Sepsis-related coagulopathy treatment based on the disseminated intravascular coagulation diagnostic criteria: a post-hoc analysis of a prospective multicenter observational study


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Background: The development of disseminated intravascular coagulation (DIC) in patients with sepsis has been repeatedly confirmed as a factor associated with poor prognosis. Anticoagulant therapy has been expected to improve sepsis patient outcomes, whereas no randomized controlled trials have demonstrated the survival benefit of anticoagulant therapies in non-specific overall sepsis. Patient selection based on the component of “high disease severity” in addition to “sepsis with DIC” has recently proved important in identifying appropriate targets for anticoagulant therapy. The aims of this study were to characterize “severe” sepsis DIC patients and to identify the patient population benefiting from anticoagulant therapy. Methods: This retrospective sub-analysis of a prospective multicenter study included 1,178 adult patients with severe sepsis from 59 intensive care units in Japan from January 2016 to March 2017. We examined the association of patient outcomes, including organ dysfunction and in-hospital mortality, with the DIC score and prothrombin time-international normalized ratio (PT-INR), one of the components of the DIC score, using multivariable regression models including the cross-product term between these indicators. Multivariate Cox proportional hazard regression analysis with non-linear restricted cubic spline including a three-way interaction term (anticoagulant therapy × the DIC score × PT-INR) was also performed. Anticoagulant therapy was defined as the administration of antithrombin, recombinant human thrombomodulin, or their combination. Results: In total, we analyzed 1013 patients. The regression model showed that organ dysfunction and in-hospital mortality deteriorated with higher PT-INR values in the range of < 1.5 and that this trend was more pronounced with higher DIC scores. Three-way interaction analysis demonstrated that anticoagulant therapy was associated with better survival outcome in patients with a high DIC score and high PT-INR. Furthermore, we identified a DIC score ≥ 5 and PT-INR ≥ 1.5 as the clinical threshold for identification of optimal targets for anticoagulant therapy. Conclusions: The combined use of the DIC score and PT-INR helps in selecting the optimal patient population for anticoagulant therapy in sepsis-induced DIC. The results obtained from this study will provide valuable information regarding the study design of randomized controlled trials examining the effects of anticoagulant therapy for sepsis. Trial registration: UMIN-CTR, UMIN000019742. Registered on November 16, 2015.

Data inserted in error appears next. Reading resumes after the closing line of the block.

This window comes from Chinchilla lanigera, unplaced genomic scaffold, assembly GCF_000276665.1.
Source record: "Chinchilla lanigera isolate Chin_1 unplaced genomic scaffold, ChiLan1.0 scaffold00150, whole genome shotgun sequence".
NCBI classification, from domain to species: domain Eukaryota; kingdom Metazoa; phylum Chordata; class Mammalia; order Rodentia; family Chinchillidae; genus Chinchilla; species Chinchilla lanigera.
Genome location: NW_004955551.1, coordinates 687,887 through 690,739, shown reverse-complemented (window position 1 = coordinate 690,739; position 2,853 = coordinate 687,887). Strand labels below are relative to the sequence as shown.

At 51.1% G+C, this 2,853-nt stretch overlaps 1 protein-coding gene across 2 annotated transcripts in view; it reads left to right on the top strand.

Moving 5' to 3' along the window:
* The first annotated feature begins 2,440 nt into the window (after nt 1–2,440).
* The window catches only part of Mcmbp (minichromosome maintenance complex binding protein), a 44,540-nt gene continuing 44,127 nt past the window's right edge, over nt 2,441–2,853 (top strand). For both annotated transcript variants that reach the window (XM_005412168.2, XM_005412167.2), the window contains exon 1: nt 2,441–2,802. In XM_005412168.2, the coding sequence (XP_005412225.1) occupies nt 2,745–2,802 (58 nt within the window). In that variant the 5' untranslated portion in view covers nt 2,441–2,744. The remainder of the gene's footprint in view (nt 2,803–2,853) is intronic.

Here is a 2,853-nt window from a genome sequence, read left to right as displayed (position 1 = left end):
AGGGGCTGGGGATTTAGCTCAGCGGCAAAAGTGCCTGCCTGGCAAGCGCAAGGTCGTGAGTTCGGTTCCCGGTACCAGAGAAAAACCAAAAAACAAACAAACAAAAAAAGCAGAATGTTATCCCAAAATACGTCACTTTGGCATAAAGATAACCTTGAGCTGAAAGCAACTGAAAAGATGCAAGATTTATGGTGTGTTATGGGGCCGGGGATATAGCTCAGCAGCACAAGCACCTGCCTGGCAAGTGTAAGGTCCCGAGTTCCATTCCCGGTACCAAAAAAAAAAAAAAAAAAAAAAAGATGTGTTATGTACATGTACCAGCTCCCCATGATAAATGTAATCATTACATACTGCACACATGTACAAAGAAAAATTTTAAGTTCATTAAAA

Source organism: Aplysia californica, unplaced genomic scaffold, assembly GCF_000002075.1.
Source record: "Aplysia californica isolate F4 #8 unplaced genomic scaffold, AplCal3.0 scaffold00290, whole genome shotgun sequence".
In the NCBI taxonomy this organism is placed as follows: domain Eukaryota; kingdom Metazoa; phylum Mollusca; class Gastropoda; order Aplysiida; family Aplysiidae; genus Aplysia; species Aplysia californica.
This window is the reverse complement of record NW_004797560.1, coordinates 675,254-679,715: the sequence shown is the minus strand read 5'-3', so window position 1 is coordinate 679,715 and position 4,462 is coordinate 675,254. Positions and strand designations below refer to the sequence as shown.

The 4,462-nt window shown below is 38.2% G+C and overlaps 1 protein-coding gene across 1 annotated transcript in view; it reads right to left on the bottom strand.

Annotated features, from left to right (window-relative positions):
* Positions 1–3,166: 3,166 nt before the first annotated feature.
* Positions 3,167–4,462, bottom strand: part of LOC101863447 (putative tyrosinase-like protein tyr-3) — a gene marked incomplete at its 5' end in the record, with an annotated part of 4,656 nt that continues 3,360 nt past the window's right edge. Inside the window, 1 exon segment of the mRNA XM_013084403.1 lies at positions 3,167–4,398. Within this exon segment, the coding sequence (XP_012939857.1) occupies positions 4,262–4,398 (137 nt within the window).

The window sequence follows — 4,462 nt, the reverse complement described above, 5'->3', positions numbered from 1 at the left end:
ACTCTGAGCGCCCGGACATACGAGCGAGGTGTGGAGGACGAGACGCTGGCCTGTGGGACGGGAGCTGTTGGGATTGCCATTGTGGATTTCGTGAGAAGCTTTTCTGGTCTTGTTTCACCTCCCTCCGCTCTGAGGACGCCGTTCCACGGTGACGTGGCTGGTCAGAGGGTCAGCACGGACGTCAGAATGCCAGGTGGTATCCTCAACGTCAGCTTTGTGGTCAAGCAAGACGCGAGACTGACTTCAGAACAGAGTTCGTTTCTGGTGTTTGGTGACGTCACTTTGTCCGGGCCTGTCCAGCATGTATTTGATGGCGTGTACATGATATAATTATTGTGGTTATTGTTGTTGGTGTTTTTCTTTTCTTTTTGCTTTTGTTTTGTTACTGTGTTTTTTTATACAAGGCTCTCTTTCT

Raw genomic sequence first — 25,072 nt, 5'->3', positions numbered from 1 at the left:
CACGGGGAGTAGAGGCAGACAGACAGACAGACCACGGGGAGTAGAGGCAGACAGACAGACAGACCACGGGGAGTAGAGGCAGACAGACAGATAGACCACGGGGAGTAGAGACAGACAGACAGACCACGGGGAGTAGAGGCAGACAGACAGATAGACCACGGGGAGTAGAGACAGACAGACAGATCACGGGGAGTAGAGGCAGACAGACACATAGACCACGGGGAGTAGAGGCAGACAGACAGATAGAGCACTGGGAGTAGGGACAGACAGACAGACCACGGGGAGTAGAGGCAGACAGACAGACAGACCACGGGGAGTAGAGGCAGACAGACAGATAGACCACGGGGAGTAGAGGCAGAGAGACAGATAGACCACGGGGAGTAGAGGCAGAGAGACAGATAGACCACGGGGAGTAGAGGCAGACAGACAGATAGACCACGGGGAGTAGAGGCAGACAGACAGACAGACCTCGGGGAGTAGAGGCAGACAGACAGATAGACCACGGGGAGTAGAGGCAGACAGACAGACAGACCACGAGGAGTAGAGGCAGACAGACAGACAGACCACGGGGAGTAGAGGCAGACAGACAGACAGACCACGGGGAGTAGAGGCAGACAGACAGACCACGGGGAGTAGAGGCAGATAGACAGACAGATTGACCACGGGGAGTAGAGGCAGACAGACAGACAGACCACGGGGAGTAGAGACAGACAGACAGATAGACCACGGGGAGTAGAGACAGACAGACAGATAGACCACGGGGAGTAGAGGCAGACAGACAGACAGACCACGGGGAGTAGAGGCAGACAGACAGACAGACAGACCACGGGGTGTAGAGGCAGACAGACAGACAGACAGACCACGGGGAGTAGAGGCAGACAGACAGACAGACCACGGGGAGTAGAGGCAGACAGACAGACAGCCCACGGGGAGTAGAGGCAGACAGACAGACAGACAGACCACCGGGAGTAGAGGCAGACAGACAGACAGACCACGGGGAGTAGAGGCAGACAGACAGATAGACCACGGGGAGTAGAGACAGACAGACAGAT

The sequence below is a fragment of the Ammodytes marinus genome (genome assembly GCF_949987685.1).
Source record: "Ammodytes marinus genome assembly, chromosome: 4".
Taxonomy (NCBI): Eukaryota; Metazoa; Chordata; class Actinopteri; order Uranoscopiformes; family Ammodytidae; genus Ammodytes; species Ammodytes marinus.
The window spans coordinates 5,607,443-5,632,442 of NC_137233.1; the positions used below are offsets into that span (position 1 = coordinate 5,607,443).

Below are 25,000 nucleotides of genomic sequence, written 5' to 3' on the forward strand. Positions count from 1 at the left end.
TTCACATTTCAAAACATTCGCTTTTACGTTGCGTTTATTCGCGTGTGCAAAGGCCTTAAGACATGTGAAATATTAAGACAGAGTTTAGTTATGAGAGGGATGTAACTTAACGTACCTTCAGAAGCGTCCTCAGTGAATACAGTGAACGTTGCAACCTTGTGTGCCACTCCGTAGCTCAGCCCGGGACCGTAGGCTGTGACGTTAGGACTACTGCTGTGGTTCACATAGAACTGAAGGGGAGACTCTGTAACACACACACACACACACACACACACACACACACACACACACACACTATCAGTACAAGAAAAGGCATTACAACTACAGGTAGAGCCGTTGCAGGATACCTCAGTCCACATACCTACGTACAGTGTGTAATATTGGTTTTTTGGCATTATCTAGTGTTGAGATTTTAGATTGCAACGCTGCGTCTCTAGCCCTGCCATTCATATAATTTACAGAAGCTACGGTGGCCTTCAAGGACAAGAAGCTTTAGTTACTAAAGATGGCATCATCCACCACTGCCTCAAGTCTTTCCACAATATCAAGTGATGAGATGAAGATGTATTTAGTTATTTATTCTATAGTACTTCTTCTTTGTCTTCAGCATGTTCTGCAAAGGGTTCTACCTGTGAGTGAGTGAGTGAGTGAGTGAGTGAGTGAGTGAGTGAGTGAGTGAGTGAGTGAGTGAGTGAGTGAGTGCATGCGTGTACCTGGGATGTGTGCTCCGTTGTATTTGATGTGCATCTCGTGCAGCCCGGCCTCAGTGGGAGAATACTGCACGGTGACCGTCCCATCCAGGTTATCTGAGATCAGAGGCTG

Original languageEnglish
Article number8
JournalJournal of Intensive Care
Issue number1
Publication statusPublished - 2023 Dec


  • Anticoagulant therapy
  • Disseminated intravascular coagulation
  • Multiple organ dysfunction syndrome
  • Prothrombin time
  • Sepsis

ASJC Scopus subject areas

  • Critical Care and Intensive Care Medicine


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